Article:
Hosts of honour

This year, the opening night of the 23rd Istanbul Jazz Festival was in the hands of the Orchestra of Syrian Musicians. The move had symbolic power in a city that is currently home to more than 300,000 Syrian refugees. By Marian Brehmer

By Marian Brehmer

Istanbul has changed: that much can be seen from the trilingual programme in Turkish, English and Arabic. It is an early summer evening in June. The tiers of Istanbul′s largest open-air theatre are packed out for the opening of the 23rd Istanbul Jazz Festival and the programme for the evening, followed by loud applause, is also read out in Arabic. The gig list contains a potpourri of musicians, covering the entire gamut of Arab music.

The scene is set for the evening by the Orchestra of Syrian Musicians, which arose out of the College of Music in Damascus around twenty years ago. The orchestra, as at home in Western as in Arab classical music, is now divided into two groups: the musicians who still live in Syria and those who have settled in the West since the outbreak of war.

One of these is Jehad Jazaab, one-time member of the Syrian Symphony Orchestra. The violinist now lives in Bremen, where he plays in a string quartet and an expat philharmonic orchestra. The Orchestra of Syrian Musicians is his musical haven and for Jazaab the concert in Istanbul is something of a bridge between the home city of Aleppo he left behind and his new home in northern Germany.  

Paths of dialogue and healing

The violin notes from Jazaab and his fellow musicians at the start of the concert, accompanying the voices of a mixed choir, could just as easily come from an arabesque ballad by Fairuz. Anyone familiar with fusion-heavy Turkish popular music knows that these Arab melodies will not seem foreign to anyone in the audience.

But all the same, the strong presence of Arab musicians at the event gives out a signal that goes further than that. "This year, we wanted to organise a concert that would reflect the new cultural mosaic that our country is home to," says the head of the Jazz Festival, Pelin Opcin. "We are convinced that music has the power to unite people from different cultures and open up paths of dialogue and healing."

Like different paths crossing each other, the musical styles keep changing, always accompanied by the Syrian orchestra, which proves its versatility this evening. The Senegalese and Malian lute duo seems just as happy as the British pop singer Damon Albarn, of "Blur" and "Gorillaz",  to be playing to the Syrian rhythms. The unusual thing about it is that the Syrian musicians are not just guests here, but welcome musical hosts. This also shifts the perception of Syrians – no longer refugees, but part of the larger global community.

The international quality of Syrian music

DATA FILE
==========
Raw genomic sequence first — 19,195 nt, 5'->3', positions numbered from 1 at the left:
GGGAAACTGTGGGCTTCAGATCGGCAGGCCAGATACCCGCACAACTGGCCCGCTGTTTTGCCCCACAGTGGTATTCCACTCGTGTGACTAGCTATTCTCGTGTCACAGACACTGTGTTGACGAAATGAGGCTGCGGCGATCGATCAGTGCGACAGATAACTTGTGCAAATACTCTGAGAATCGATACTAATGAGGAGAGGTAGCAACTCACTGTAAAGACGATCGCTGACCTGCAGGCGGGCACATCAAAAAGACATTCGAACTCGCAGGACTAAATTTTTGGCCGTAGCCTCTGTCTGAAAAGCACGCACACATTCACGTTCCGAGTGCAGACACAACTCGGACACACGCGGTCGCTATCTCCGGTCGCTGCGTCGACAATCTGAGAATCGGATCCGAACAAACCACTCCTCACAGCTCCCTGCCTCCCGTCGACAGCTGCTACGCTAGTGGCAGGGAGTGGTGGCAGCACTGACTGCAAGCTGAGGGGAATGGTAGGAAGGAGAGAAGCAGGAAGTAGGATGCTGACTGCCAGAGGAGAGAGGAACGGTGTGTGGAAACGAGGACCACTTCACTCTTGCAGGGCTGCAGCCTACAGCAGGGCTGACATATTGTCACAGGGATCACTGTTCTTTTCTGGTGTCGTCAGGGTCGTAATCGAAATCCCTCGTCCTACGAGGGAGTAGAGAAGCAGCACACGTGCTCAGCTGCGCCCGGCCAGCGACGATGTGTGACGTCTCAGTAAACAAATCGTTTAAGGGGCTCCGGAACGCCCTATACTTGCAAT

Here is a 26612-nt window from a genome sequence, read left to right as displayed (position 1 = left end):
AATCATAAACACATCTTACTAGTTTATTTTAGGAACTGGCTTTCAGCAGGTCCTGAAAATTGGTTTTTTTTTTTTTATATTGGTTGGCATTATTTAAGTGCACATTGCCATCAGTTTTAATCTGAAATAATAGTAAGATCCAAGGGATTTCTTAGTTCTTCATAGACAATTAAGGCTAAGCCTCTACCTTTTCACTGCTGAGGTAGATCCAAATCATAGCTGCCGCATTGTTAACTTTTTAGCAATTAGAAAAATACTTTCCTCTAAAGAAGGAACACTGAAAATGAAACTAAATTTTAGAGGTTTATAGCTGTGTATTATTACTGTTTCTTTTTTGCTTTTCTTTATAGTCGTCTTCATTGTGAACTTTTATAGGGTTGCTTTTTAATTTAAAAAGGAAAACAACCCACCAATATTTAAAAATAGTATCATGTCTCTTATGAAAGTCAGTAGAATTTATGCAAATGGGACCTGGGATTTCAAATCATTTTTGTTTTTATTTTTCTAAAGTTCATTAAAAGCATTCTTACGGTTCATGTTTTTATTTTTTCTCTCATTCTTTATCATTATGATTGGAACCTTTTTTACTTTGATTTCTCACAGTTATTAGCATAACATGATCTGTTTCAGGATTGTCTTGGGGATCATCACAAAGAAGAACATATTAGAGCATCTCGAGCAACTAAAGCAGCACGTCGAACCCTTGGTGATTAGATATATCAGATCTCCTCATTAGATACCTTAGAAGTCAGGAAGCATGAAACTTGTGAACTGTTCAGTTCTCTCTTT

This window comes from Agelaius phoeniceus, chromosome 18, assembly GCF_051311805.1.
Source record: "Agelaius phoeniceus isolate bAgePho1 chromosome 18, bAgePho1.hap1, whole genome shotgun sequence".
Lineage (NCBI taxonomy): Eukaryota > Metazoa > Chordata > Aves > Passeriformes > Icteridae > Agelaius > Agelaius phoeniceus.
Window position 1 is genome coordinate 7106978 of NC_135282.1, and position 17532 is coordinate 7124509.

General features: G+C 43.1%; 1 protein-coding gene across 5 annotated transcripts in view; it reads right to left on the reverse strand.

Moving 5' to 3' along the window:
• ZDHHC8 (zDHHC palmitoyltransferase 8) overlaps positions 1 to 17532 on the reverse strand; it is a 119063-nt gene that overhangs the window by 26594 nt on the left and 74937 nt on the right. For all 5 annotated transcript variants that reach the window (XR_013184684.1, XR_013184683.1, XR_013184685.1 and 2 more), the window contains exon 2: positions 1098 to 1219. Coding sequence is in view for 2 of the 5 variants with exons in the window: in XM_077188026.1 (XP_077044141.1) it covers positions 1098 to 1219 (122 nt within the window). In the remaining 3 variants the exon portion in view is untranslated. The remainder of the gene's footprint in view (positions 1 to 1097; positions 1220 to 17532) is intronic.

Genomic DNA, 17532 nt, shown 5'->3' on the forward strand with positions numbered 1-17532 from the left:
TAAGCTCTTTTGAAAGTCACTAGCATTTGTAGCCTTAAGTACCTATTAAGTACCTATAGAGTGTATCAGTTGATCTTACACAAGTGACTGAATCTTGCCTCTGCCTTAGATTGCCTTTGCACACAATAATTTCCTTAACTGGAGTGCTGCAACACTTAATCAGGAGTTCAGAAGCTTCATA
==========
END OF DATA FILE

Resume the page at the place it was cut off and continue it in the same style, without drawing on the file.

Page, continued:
Issam Rafea, who conducts the Orchestra of Syrian Musicians, is a well-known oud player himself; today, he lives in the USA and often appears at international festivals. The global spread and high quality of Syrian music is not just a consequence of migration due to the Syrian civil war, but the acknowledged result of long-standing partnerships like that with the Osnabruck Morgenland Festival.

Alongside Canadian jazz, a harp performance by the Mauritanian singer Noura Mint Seymali and the appearance of the Tunisian jazz and Sufi singer Mounir Troudi, an Arabic hip-hop quartet also takes to the stage. The rapping representative of Syria is Eslam Jawaad, who was born in Damascus. With his dark sunglasses and cap pulled low down over his forehead, Jawaad has all the hallmarks of a rapper.

Emphasising humanity through music

The musician may have been living in the United States for some time, but in the last few years he has been back to Syria frequently. "The media only reports on the war zones, not about what else is going on in Syria," says Jawaad. Even the rap scene in Damascus is still lively. "In war time the rappers just have more to say."

The concert in Istanbul is also a personal matter for Jawaad, a statement to Turkey: "It isn′t easy to make such a large refugee population welcome. With music, we can remind the people here to emphasise the human side, instead of just focusing on the problems."

In the city that has become home to more than 300,000 refugees from Syria, this has great significance. As hundreds of young Turks stand up for the final song and add their emotional voices to the Arabic chorus, you can actually feel a strong sense of unity with their Syrian neighbours. And this in a time that many natives of Istanbul themselves see as very dark.

Marian Brehmer

© 2016

Translated from the German by Ruth Martin